Kids don't want to think of it but soon it will be time to go back to school.

Parents should be budget-ready before going on the back-to-school shopping spree for their children.

It used to be that the back-to-school sales and ads were aired on tv and printed in flyers closer to the end of August when summer was nearly over. Things have changed because the ads started in late July. The good thing about this is that it gives parents some time to be ready before going on the shopping trip with their children.

In our family with three children, shopping for school clothes and school supplies becomes expensive if we don't prepare for this. Generally, children do want to look "cool" and go back to school with the latest trends in clothes and gadgets. Parents do want to make their children happy without spending too much. Here are some things we have done to reach an agreeable compromise.


Ask your children's help in gathering all their existing school supplies. Give each child a small box or bin to put in all their pens, pencils, stapler, rulers, calculators, pencil cases, erasers, and other school stuff they have. You can also check around the house for supplies you may have bought during the year that had not yet been used.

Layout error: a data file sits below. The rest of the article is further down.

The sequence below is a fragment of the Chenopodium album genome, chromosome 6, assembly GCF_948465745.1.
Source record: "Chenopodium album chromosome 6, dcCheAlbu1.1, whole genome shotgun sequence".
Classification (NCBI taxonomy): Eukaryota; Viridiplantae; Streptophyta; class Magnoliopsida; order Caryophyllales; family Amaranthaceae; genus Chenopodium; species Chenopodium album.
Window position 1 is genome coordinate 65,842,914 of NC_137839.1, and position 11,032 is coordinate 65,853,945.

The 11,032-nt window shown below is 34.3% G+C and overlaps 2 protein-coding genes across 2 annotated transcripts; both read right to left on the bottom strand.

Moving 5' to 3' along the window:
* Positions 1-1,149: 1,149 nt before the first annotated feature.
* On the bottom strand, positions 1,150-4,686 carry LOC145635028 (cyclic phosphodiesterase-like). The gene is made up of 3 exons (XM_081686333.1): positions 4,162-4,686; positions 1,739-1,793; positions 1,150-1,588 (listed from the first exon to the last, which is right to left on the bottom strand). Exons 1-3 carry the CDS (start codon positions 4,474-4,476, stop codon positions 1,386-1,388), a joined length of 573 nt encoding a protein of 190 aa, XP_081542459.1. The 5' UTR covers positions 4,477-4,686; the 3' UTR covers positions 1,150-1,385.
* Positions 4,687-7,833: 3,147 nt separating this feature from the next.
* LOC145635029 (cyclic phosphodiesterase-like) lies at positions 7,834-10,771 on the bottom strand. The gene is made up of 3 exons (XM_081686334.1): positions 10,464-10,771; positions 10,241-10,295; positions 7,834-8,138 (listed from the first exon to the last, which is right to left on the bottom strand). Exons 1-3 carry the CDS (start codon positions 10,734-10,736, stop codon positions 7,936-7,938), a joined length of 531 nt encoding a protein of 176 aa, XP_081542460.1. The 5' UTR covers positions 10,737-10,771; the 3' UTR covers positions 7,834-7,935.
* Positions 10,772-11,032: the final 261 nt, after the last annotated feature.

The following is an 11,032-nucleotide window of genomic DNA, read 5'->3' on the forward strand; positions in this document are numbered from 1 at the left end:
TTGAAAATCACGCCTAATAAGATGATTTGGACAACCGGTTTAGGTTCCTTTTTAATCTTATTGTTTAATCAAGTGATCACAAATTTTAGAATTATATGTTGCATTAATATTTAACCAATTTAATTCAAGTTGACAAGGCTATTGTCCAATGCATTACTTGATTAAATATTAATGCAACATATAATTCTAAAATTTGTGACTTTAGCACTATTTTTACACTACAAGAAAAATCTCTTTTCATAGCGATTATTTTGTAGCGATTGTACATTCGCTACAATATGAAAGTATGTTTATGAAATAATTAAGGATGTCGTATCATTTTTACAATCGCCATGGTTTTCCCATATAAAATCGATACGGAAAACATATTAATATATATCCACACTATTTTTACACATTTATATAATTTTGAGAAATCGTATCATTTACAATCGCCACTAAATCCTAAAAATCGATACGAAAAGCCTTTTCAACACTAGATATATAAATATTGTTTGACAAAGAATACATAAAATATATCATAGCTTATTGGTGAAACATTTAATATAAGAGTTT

This is also a good time to sort them and throw out the broken or used up supplies.

Inform your kids that they can swap among each other or keep the supplies they own that are still in good working condition. Backpacks can be cleaned and re-used. Swapping gets them a "new" thing without you buying the item.

Apply the same principle for their clothing. Siblings can exchange clothes they have outgrown such as jackets and sweaters. For children who use uniforms in school, a sibling can pass on a smaller size to another. You can also ask relatives and friends who had children previously attending the same school if they can pass on their uniforms to your kids. Uniforms can be purchased at the schools but complete sets can get very expensive too.

Clothes that don't fit anybody anymore or they no longer want should be bagged and donated to a charity.


The list is not only for shopping new stuff but a list of anything they will need for school. If your children are teenagers or old enough to make their own lists, ask them to do so. For younger children, ask them to think of the things they will need and write the list for them. I find that children are more receptive to ideas and suggestions if they are engaged and made a part of the planning.

When each child has his or her own list, ask them to tick off the items that they already have after they had gone through their inventory. The remaining things on the list will be what you will need to buy.


Wouldn't it be great to buy all the things on our children's list to make them happy? Believe me, they will still be happy even if you whittle down the items on their lists. For families with younger children, it is easier to buy them clothes as they will wear mostly anything you choose for them.